Five Main Principles Behind Blockchain Technology Part 4

The principle of peer-to-peer transactions

 

The ability to participate in peer-to-peer transactions is yet another main principle of blockchain technology.

This article will explain how peer-to-peer transactions work using an example of Bitcoin, which is a financial application of blockchain technology.

This being said, the transactions do not have to be about finances. For example, they could be about a food moving from a farm to a processing plant to a packing plant and finally to a store where customers buy the food. Blockchains are about information and the chain doesn’t even have to stop there. For instance, records about foods on a blockchain network could end not with just customers buying the food at a retail location, but with customers leaving reviews about what they thought about the food. Having this information about the food in one location could be beneficial to all parties involved in the creation, processing, transportation and even consumption of the food, yet this is something that is virtually impossible to implement without blockchain technology because currently each party is likely to have its own database, information system, and customer management system. Information systems of different parties are also likely to not communicate well and not exchange data with each other easily, which is the problem that exists in many industries today and which is why blockchain technology could play an important role in some many industries across the globe.

 

How peer to peer transactions work

When a user on the Bitcoin network wants to send funds to a different user, he or she sends funds to an address. Bitcoin and many other blockchain networks do not use a concept of “from addresses,” meaning that funds to an address are incoming. Because the network stores on the transactions on a ledger and the transactions immutable, there is no reason for the network to store the “from” information publicly. It can still keep track of all the coins exchanging hands and make sure that there are no coins being added to a circulation in a way not described by the network.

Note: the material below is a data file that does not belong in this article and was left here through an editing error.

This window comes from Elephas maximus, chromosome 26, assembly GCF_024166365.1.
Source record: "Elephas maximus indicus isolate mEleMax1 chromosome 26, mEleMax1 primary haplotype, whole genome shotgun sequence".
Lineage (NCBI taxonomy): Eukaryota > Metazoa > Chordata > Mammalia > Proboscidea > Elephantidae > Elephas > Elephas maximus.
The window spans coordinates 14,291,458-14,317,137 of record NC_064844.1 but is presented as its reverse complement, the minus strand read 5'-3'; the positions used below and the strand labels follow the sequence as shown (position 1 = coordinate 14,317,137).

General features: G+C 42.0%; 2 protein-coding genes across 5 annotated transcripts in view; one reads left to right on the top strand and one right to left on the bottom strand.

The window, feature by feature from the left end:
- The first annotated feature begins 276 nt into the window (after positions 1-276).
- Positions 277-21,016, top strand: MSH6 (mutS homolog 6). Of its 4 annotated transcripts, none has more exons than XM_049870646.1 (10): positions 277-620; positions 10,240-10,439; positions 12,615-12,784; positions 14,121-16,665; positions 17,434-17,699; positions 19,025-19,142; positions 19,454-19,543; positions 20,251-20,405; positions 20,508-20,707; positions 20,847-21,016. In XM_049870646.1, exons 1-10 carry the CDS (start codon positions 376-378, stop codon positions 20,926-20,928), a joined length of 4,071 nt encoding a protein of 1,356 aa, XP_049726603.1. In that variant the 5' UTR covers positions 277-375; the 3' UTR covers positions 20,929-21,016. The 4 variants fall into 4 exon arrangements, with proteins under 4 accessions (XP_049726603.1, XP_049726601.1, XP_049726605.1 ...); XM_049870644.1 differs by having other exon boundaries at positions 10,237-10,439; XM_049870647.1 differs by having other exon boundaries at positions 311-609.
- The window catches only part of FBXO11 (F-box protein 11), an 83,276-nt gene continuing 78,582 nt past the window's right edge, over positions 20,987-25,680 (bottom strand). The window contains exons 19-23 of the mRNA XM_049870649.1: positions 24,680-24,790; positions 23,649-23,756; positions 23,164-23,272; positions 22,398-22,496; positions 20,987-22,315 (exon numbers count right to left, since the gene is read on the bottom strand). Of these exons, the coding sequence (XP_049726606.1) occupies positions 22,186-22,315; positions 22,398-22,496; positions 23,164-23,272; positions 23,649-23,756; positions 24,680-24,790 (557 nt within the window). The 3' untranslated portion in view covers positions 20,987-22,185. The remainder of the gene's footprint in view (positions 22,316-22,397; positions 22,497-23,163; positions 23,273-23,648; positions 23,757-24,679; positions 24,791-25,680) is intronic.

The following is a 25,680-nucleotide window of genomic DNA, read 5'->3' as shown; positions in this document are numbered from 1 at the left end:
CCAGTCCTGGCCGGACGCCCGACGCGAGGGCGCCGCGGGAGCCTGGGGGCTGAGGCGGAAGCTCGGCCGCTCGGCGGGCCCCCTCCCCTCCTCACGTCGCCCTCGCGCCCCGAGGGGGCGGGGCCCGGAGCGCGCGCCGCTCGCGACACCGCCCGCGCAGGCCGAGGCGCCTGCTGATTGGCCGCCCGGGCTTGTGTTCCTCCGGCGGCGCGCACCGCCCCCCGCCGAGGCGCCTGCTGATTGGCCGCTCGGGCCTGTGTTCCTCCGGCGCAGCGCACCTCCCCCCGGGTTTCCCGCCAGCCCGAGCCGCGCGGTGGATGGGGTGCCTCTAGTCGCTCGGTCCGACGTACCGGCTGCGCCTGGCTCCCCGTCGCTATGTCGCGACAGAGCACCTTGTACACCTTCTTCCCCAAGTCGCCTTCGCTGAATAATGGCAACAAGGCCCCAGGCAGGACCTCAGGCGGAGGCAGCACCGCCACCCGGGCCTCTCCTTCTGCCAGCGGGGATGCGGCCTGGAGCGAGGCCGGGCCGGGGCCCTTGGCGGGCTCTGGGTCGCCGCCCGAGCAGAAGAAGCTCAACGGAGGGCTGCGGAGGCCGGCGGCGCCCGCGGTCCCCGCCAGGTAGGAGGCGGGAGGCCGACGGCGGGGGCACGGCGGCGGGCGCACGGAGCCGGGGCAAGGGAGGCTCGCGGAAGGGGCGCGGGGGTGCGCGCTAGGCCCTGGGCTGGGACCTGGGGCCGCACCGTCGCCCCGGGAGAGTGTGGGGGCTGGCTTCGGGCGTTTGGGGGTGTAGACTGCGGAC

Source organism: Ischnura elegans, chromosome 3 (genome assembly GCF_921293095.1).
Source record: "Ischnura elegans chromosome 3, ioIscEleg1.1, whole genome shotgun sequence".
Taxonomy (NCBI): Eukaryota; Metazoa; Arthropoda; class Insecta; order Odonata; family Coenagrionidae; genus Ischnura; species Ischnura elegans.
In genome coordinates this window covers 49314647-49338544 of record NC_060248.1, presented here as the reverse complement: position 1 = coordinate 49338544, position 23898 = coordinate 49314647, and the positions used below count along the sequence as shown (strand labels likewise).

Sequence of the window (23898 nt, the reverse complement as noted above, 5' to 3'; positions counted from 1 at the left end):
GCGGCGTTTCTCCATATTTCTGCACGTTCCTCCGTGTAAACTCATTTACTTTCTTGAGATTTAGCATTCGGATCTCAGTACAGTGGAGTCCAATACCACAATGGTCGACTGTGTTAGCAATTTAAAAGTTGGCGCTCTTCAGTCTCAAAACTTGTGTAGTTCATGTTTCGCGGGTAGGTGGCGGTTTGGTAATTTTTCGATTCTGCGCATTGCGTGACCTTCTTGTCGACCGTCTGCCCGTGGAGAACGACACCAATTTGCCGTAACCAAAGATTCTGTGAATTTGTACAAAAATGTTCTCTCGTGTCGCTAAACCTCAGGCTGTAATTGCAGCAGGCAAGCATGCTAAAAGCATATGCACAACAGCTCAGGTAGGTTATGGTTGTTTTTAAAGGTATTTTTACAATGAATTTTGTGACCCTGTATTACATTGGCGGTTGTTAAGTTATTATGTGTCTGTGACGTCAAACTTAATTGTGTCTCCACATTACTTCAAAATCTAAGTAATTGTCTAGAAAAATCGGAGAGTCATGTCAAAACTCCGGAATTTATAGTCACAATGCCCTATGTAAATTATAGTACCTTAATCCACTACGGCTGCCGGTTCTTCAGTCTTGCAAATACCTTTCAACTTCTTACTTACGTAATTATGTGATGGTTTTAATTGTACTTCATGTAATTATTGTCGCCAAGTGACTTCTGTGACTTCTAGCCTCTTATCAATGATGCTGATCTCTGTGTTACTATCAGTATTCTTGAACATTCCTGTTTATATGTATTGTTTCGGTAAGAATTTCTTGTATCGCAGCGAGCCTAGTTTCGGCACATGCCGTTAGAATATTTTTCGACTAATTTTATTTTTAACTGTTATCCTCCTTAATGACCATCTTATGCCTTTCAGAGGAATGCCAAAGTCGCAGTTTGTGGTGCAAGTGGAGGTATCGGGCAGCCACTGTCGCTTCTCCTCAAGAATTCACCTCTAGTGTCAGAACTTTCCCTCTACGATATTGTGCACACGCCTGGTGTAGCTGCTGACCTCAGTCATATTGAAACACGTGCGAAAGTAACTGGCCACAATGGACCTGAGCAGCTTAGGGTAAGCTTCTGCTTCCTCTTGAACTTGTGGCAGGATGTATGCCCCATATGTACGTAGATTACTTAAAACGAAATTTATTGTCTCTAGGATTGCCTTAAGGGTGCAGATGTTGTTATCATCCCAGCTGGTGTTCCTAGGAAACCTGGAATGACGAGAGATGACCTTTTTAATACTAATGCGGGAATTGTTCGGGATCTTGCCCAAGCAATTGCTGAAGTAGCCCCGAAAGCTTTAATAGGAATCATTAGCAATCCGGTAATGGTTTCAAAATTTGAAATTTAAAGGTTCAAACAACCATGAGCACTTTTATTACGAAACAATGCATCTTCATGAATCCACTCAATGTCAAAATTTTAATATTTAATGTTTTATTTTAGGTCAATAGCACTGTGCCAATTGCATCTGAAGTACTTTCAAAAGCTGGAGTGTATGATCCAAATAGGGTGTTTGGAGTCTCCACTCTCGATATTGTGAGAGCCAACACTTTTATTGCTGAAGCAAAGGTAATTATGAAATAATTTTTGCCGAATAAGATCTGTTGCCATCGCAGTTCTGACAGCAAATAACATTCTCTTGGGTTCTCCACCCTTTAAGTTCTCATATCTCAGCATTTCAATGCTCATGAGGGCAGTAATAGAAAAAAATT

This is similar to what happens when you wait for a public bus or a train that will take you to your destination. All you really care about are two things. First, when will the bus get here? Second, when it I get to my destination?

To get answers to these questions and be completely satisfied with the service, you don’t need to know where the bus is coming from and what has been happening to it before it arrived to the bus stop where you entered the bus.

With public transportation in big cities, it is almost inevitable that someone was happening with the bus that you’d not be happy about if you knew about it.

For example, the bus may have had a really bad smelling homeless person on it. It is also possible that the bus almost got into an accident a few stops before it arrived at your stop or had a flat tire.

However, you don’t know any of this. There is no need for you to possess any of this information. You simply get on the bus when it arrives at your stop and you go where you need to go. If anything, it is better for you not to know what has been happening before.

It may seem that the story about a line of bad events happening to a bus that you are about to use would have nothing to do with cryptocurrencies in general and Bitcoin in particular, but the story is perfectly applicable to public blockchains, regular fiat currencies and assets in general.

In economics, the principle of all assets in a same group being equal and interchangeable is called fungibility.